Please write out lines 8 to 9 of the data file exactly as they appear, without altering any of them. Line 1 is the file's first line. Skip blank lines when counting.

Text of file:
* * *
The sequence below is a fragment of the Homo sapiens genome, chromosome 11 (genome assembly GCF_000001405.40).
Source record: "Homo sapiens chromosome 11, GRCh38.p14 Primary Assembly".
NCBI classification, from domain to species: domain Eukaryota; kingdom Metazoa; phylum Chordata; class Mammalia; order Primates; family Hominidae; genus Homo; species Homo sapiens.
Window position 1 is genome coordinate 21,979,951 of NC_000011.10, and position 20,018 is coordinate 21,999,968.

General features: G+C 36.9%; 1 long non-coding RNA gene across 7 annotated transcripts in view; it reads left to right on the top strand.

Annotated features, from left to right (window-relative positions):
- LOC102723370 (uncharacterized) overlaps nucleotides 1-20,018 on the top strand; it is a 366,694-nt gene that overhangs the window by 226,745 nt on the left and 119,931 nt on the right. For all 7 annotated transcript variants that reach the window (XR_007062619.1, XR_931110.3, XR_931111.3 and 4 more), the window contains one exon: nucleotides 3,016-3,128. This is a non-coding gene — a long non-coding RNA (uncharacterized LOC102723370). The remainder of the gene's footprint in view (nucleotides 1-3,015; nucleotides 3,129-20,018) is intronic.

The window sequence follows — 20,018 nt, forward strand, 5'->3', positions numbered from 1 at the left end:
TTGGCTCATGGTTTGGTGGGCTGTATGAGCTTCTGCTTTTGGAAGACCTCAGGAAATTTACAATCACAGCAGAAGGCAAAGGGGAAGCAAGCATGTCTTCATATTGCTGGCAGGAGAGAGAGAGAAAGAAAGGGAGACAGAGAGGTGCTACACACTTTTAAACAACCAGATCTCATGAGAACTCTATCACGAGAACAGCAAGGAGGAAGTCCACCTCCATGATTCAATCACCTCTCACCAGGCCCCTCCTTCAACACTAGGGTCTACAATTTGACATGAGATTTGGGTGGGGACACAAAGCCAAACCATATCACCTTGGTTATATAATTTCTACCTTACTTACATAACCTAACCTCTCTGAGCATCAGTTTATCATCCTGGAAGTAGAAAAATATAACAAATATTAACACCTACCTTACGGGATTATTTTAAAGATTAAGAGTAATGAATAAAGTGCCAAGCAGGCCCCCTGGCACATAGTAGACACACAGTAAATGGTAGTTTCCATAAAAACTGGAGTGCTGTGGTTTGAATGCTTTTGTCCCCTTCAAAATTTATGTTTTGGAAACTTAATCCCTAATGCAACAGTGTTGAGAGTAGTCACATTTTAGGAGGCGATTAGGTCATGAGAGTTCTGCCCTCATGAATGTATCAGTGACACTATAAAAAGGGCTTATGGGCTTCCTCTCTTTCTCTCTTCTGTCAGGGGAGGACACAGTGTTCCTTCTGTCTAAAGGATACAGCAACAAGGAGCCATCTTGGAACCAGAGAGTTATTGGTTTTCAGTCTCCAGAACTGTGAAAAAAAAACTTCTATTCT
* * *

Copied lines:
The window sequence follows — 20,018 nt, forward strand, 5'->3', positions numbered from 1 at the left end:
TTGGCTCATGGTTTGGTGGGCTGTATGAGCTTCTGCTTTTGGAAGACCTCAGGAAATTTACAATCACAGCAGAAGGCAAAGGGGAAGCAAGCATGTCTTCATATTGCTGGCAGGAGAGAGAGAGAAAGAAAGGGAGACAGAGAGGTGCTACACACTTTTAAACAACCAGATCTCATGAGAACTCTATCACGAGAACAGCAAGGAGGAAGTCCACCTCCATGATTCAATCACCTCTCACCAGGCCCCTCCTTCAACACTAGGGTCTACAATTTGACATGAGATTTGGGTGGGGACACAAAGCCAAACCATATCACCTTGGTTATATAATTTCTACCTTACTTACATAACCTAACCTCTCTGAGCATCAGTTTATCATCCTGGAAGTAGAAAAATATAACAAATATTAACACCTACCTTACGGGATTATTTTAAAGATTAAGAGTAATGAATAAAGTGCCAAGCAGGCCCCCTGGCACATAGTAGACACACAGTAAATGGTAGTTTCCATAAAAACTGGAGTGCTGTGGTTTGAATGCTTTTGTCCCCTTCAAAATTTATGTTTTGGAAACTTAATCCCTAATGCAACAGTGTTGAGAGTAGTCACATTTTAGGAGGCGATTAGGTCATGAGAGTTCTGCCCTCATGAATGTATCAGTGACACTATAAAAAGGGCTTATGGGCTTCCTCTCTTTCTCTCTTCTGTCAGGGGAGGACACAGTGTTCCTTCTGTCTAAAGGATACAGCAACAAGGAGCCATCTTGGAACCAGAGAGTTATTGGTTTTCAGTCTCCAGAACTGTGAAAAAAAAACTTCTATTCT